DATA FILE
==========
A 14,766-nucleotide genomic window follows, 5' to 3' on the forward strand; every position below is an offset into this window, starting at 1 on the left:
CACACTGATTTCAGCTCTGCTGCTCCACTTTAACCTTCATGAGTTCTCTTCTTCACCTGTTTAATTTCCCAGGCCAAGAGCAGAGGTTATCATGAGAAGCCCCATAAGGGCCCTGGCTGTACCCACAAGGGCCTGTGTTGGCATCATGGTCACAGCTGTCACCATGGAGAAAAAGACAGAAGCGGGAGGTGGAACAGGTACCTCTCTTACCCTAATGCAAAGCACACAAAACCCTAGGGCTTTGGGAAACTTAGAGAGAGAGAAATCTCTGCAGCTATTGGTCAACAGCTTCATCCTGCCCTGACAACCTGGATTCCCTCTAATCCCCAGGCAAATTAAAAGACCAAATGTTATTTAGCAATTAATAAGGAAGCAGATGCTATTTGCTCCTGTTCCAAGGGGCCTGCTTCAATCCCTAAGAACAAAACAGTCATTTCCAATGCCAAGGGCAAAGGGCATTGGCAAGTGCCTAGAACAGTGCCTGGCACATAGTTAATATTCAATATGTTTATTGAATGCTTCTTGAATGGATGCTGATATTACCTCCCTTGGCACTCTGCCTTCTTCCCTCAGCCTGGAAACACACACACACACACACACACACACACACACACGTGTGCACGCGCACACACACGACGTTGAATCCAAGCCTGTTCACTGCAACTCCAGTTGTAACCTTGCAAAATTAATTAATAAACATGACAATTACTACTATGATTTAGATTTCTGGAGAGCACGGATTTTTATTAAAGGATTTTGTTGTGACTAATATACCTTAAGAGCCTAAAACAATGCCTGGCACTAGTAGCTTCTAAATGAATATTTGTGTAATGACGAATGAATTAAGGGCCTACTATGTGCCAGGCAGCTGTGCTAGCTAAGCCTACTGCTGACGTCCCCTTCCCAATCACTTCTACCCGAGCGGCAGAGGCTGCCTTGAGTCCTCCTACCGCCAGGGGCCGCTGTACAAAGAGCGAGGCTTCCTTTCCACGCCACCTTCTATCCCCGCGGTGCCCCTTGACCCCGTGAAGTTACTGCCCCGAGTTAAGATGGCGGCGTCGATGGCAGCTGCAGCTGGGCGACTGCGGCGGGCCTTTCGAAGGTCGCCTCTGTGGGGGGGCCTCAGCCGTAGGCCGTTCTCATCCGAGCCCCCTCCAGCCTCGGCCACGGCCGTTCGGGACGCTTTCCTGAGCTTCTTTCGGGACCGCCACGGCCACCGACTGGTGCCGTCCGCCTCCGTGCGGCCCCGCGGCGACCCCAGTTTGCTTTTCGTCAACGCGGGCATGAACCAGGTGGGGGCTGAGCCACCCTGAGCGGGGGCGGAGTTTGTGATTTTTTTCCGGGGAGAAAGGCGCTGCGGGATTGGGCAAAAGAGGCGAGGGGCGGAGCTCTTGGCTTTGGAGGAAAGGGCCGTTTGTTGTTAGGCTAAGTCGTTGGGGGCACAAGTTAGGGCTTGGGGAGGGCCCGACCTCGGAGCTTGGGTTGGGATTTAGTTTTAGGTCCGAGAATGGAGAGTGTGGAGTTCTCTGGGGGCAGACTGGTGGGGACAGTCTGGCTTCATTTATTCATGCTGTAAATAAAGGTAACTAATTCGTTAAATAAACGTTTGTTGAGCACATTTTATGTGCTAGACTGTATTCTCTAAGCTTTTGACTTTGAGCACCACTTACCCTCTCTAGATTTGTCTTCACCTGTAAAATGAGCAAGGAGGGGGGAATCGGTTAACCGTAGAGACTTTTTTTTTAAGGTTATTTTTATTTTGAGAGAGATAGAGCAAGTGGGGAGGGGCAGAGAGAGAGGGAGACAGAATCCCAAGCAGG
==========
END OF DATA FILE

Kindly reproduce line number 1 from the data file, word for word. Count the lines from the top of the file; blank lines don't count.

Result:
A 14,766-nucleotide genomic window follows, 5' to 3' on the forward strand; every position below is an offset into this window, starting at 1 on the left: